How to discuss bad news with children
It’s a sad fact of life that much of the news we hear reported on the radio and TV is often bad news involving violence and death.
My two children, aged six and eight, are at the age where they ask questions when they overhear such news being reported and as a parent, I think it’s important to be prepared for dealing with such situations.
As much as you’d like to protect your children from bad news, in my opinion, if they ask, you should tell them. If you avoid doing so, they may find out anyway and it’ll be much more confusing to hear from another source.
In common with many parents, I had to deal with such a situation this week following the atrocities in Paris. I was in the city with my children only matter of weeks ago in half term so, when they heard Paris mentioned on the news last Saturday morning and started to ask questions, I felt I had to tell them, in as a child-friendly way as possible, what had happened.
Not everyone will agree but I think that it’s important to be truthful, relay the information in a sensible way without drama and panic and to give them as much information as required without going into details that are not necessary or may scare them. Let them ask questions if they have them and answer them as best as you can. Ultimately, you know your child and you know how best they will deal with sad news.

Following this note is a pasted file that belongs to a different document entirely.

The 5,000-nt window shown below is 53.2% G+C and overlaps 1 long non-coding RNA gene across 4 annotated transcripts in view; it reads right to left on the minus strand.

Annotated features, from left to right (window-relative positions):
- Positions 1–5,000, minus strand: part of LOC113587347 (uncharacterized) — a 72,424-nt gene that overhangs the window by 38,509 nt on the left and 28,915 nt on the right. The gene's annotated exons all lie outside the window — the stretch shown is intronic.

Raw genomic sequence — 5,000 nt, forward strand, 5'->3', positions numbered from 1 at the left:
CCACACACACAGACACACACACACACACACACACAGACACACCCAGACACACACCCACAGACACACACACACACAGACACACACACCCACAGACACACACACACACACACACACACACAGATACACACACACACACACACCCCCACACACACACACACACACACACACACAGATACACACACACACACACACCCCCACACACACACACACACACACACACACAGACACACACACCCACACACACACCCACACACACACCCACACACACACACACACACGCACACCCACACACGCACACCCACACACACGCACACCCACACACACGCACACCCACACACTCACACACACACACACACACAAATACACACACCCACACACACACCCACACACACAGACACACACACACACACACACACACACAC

In the case of my children, I also told them about the twitter hashtag #PorteOuverte and how Parisians were opening their homes to strangers and helping them and how this shows how amazing people can be. I think it’s important to focus on how the world pulls together in times such as this.
On Monday my daughter came home from school with a whole host of questions she had about it as clearly her Year 1 friends had been discussing it, and I was extremely relieved that I’d already told her.
I think this moving video of a journalist interviewing a father and his young son sums up the situation perfectly. The Dad calms his son’s fears and shows him that, in spite of the pain that’s been caused, there are some positives that have come from a truly awful situation.
What are your thoughts and experiences? Should young children be told about such acts or should it just be on a need-to-know basis? Do let me know in the comments.